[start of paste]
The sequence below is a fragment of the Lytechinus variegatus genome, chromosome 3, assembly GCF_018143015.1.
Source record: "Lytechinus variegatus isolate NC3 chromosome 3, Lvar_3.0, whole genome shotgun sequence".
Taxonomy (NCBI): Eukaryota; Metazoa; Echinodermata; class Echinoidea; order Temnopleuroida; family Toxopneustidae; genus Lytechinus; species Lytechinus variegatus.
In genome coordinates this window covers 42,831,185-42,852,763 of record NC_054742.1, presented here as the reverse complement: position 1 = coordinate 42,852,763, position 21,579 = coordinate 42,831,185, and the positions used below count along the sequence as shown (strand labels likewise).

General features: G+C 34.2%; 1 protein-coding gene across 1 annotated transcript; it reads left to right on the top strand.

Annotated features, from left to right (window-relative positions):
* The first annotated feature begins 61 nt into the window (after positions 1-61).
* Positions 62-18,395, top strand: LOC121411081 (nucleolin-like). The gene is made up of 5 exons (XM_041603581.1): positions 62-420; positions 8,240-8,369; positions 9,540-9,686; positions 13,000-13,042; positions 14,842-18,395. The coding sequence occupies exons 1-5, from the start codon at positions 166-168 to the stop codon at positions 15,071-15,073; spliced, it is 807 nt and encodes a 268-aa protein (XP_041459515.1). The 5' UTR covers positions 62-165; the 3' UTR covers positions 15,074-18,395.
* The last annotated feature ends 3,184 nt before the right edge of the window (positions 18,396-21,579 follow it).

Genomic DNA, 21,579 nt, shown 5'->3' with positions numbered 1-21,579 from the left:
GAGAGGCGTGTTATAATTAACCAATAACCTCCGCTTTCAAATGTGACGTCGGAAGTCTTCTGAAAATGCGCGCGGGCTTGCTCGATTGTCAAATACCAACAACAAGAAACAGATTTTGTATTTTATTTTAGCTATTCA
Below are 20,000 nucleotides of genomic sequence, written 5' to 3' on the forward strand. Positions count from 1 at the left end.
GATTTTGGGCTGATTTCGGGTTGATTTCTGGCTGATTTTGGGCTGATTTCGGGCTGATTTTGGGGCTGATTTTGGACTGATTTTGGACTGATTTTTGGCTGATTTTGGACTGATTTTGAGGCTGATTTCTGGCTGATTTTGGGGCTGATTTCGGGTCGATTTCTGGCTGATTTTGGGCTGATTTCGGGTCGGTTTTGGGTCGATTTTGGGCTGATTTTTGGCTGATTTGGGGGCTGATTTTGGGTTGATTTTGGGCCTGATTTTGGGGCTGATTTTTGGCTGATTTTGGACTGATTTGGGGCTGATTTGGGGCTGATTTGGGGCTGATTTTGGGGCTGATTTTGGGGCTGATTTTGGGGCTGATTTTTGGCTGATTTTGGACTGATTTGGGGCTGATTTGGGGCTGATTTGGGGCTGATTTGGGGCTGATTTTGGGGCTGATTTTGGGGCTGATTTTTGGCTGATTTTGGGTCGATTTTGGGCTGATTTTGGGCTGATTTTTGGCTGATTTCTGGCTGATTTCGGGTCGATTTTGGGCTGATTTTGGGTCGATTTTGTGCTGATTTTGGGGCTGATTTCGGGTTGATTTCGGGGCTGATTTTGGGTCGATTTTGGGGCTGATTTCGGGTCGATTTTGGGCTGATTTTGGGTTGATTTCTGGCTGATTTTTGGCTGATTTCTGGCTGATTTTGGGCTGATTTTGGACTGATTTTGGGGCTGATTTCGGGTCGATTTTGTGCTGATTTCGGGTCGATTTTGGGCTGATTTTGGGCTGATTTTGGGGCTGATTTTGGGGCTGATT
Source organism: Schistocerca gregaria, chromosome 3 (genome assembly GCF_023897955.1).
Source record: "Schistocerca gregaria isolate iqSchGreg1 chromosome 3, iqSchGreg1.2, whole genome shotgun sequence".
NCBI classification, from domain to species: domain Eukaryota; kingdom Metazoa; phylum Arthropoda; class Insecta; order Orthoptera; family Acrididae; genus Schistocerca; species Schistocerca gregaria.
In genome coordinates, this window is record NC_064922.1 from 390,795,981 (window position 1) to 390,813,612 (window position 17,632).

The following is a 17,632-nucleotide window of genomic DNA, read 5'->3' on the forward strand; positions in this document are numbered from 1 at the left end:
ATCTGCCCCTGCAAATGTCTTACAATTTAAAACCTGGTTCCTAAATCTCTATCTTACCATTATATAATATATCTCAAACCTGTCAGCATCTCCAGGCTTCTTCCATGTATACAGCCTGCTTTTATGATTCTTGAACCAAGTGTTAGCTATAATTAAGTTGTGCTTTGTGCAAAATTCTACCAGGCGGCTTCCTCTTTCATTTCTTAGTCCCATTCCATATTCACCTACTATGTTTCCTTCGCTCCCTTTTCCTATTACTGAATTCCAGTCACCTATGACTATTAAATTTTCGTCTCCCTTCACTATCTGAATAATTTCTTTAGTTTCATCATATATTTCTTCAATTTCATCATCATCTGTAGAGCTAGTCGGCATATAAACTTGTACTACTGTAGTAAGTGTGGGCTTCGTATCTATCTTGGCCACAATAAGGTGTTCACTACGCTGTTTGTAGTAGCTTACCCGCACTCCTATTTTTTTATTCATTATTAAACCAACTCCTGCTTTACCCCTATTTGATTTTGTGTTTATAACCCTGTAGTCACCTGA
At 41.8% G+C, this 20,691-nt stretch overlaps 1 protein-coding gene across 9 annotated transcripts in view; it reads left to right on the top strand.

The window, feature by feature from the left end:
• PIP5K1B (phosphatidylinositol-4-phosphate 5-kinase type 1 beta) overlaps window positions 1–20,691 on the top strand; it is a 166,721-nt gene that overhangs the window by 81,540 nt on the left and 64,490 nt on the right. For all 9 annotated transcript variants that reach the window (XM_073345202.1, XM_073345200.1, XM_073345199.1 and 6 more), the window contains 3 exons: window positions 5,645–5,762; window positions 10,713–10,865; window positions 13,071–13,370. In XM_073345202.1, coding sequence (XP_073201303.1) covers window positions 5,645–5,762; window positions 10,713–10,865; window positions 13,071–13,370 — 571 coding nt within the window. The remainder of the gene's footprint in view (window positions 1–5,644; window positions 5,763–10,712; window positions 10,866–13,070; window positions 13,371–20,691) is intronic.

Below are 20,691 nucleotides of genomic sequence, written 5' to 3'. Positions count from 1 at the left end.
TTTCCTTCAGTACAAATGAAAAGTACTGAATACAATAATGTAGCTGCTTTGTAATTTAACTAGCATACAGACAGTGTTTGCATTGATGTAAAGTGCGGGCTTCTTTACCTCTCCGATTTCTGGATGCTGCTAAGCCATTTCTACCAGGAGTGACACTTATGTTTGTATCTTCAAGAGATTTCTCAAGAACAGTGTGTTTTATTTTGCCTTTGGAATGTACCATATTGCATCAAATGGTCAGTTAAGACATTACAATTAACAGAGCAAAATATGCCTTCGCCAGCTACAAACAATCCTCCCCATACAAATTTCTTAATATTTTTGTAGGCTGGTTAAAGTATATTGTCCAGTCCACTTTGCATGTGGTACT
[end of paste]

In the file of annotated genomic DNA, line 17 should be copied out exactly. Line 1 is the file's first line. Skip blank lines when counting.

In genome coordinates, this window is record NC_064922.1 from 390,795,981 (window position 1) to 390,813,612 (window position 17,632).